Flushing Wet Wipes Damages Sewers and Blocks Drains
Last summer, Thames Water discovered a ‘bus-sized lump’ of over 15 tonnes of food fat mixed with wet wipes formed in the drains under London Road in Kingston-upon-Thames. The blockage was declared as Britain’s biggest ever ‘fatberg’ which was discovered after residents in nearby flats complained they couldn’t flush their toilets. It was reported at the time that Thames Water believed if the blockage wasn’t detected and removed as quickly as it was, it could have led to sewage flooding homes, streets and businesses.
What are fatbergs?
The fatbergs are formed when the fat which has been put down the drain hits the cold sewers and hardens, causing major blockages in the pipes. Wet wipes have been identified as a considerable problem in sewers as they cling to the fat until the fatberg quickly becomes out of control and the sewage is escaping onto roads, gardens and, in the worst cases, even flooding up through toilets and into homes.
Water companies in England and Wales state that the public needs to be educated into throwing items such as baby and make-up remover wipes into bins rather than trying to flush them away. Most debris coming out of the sewage system are wet wipes of some description which, when combined with grease flushed down the drains, create the ideal mixture for a blockage.
Thousands of wipes end up in the sewage systems every day, where they are removed using specialist equipment and transported to landfill. Not only are blocked drains an unpleasant experience for homeowners, but they are for workers too, which is why the message of putting wet wipes straight in the bin needs to be spread so the items take a direct route to the landfill sites.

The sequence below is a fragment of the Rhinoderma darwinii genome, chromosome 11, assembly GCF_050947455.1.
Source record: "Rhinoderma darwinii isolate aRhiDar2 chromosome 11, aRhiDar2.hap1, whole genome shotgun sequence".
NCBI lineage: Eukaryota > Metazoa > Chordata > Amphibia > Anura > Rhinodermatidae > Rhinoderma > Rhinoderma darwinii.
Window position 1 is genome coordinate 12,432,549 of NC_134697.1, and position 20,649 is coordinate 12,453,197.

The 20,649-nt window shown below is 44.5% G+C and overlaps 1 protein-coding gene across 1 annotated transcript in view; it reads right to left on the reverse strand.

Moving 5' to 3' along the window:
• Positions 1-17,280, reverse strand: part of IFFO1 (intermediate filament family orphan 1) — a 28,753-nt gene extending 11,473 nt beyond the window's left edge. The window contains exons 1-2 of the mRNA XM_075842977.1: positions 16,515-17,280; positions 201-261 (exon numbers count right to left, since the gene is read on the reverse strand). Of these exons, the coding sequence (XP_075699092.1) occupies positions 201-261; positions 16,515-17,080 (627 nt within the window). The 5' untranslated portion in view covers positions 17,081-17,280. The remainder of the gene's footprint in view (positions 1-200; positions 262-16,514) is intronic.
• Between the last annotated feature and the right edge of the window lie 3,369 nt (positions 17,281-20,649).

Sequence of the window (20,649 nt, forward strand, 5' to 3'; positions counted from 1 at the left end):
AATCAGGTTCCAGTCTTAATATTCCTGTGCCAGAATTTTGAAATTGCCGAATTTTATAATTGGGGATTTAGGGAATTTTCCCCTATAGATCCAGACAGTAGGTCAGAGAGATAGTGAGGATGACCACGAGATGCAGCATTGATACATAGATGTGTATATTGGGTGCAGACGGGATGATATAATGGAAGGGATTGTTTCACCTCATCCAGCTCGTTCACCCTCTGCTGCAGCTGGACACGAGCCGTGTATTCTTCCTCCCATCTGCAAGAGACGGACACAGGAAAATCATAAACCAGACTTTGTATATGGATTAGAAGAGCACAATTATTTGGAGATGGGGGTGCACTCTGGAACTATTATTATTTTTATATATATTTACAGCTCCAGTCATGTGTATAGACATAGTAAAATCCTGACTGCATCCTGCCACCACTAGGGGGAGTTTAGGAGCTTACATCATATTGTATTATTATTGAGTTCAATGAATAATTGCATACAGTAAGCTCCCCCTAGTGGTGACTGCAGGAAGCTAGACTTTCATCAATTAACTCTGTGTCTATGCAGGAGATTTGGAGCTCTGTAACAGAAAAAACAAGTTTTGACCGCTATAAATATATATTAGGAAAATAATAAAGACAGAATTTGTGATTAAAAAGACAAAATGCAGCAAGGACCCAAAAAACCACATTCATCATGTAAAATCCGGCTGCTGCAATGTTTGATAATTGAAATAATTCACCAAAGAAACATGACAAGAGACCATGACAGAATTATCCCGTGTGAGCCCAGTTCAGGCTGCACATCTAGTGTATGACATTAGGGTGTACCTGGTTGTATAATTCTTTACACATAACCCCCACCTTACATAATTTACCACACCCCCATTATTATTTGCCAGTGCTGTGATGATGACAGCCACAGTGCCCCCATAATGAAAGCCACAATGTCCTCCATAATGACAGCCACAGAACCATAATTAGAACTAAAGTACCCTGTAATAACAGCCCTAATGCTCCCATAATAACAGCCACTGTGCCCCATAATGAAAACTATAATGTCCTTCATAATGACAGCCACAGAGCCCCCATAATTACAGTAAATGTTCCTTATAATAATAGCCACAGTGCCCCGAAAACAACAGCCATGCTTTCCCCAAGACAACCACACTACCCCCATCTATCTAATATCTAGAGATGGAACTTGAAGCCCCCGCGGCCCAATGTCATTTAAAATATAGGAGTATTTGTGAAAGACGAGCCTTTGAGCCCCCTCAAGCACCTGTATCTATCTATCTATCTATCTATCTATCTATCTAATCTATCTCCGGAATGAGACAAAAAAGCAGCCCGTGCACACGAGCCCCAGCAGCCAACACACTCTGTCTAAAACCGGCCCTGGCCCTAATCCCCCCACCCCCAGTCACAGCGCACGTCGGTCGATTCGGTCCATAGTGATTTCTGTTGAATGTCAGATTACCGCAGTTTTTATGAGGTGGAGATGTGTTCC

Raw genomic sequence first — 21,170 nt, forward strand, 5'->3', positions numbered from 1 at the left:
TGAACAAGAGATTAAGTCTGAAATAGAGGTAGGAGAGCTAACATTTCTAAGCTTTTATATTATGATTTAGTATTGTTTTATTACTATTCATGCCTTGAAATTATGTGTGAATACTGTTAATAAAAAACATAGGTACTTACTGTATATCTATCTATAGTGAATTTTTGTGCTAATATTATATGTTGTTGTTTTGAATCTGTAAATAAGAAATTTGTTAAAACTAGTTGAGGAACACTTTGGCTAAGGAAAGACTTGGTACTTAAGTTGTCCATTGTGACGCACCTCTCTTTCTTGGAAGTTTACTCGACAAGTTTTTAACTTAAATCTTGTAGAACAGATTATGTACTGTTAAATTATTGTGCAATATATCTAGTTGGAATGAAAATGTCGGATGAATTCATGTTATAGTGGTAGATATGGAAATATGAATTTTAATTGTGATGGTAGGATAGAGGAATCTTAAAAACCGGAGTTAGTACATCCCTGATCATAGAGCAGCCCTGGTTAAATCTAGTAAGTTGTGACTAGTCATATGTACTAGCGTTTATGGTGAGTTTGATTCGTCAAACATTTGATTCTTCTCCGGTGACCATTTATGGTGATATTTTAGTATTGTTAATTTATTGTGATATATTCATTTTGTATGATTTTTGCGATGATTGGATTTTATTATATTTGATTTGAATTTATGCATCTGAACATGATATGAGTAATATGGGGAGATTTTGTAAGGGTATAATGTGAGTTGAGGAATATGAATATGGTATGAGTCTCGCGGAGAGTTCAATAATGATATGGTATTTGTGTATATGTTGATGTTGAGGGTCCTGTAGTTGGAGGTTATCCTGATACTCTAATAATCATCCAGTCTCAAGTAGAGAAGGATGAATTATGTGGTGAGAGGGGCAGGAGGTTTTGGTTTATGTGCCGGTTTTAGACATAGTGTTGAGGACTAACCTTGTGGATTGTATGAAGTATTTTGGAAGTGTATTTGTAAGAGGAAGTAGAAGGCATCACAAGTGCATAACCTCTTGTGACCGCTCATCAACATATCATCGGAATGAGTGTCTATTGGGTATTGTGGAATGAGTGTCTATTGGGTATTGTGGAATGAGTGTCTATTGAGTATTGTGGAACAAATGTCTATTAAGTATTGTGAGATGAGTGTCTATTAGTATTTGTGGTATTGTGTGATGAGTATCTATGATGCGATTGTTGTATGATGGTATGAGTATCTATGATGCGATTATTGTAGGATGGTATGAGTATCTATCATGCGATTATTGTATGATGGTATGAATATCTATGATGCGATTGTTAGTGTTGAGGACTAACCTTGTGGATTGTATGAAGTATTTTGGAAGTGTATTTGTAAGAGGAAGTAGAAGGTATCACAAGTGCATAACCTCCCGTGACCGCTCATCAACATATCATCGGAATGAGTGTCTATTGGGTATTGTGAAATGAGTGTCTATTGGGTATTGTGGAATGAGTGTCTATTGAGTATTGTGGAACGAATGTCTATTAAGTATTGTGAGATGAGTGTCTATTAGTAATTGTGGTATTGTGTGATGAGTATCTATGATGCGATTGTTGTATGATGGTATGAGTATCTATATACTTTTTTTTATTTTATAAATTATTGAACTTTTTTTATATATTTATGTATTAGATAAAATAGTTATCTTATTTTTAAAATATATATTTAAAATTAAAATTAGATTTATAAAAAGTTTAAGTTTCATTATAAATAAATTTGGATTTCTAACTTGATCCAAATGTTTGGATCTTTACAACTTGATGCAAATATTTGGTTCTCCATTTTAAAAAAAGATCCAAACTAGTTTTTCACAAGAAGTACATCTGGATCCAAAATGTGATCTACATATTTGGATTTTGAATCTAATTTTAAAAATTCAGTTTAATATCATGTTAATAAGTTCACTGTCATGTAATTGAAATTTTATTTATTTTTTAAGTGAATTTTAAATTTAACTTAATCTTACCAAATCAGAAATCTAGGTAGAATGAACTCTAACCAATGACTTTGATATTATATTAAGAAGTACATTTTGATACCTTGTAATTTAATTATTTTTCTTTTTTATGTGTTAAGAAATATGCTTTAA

Are wet wipes ‘flushable’?
In an attempt to spread the word, water companies and wet wipe manufacturers alike are addressing the issue of marketing wet wipe products as ‘flushable’ items. Toilet paper is the only tried and tested material which can be flushed down the toilet with no associated risk to the sewage systems. However, wet wipe companies tend to be far more lenient with the term ‘flushable’, marketing their products as such when in reality the disposal of wet wipes down the toilet can have very serious consequences.
Water companies are in talks with leading wet wipe manufacturers about a joint project to develop more detailed labelling so users are fully-informed about the items they are using and how to discard them in the correct manner. The long term aim is to find a biodegradable option which will solve all related blockage issues in our sewage systems. In the meantime, the primary initiative is to help customers understand the negative impact of getting rid of their wet wipes through our drains and drive home the message – bin it, don’t block it!
Our sewage systems serve an important purpose and are not designed to be a cesspit for household waste. Therefore, it is extremely important to look after your drains and consider what would be the best way to dispose of your rubbish before doing so in the incorrect way. If your property is experiencing blocked drains, don’t hesitate to get in touch with our expert team here at Clearfirst.
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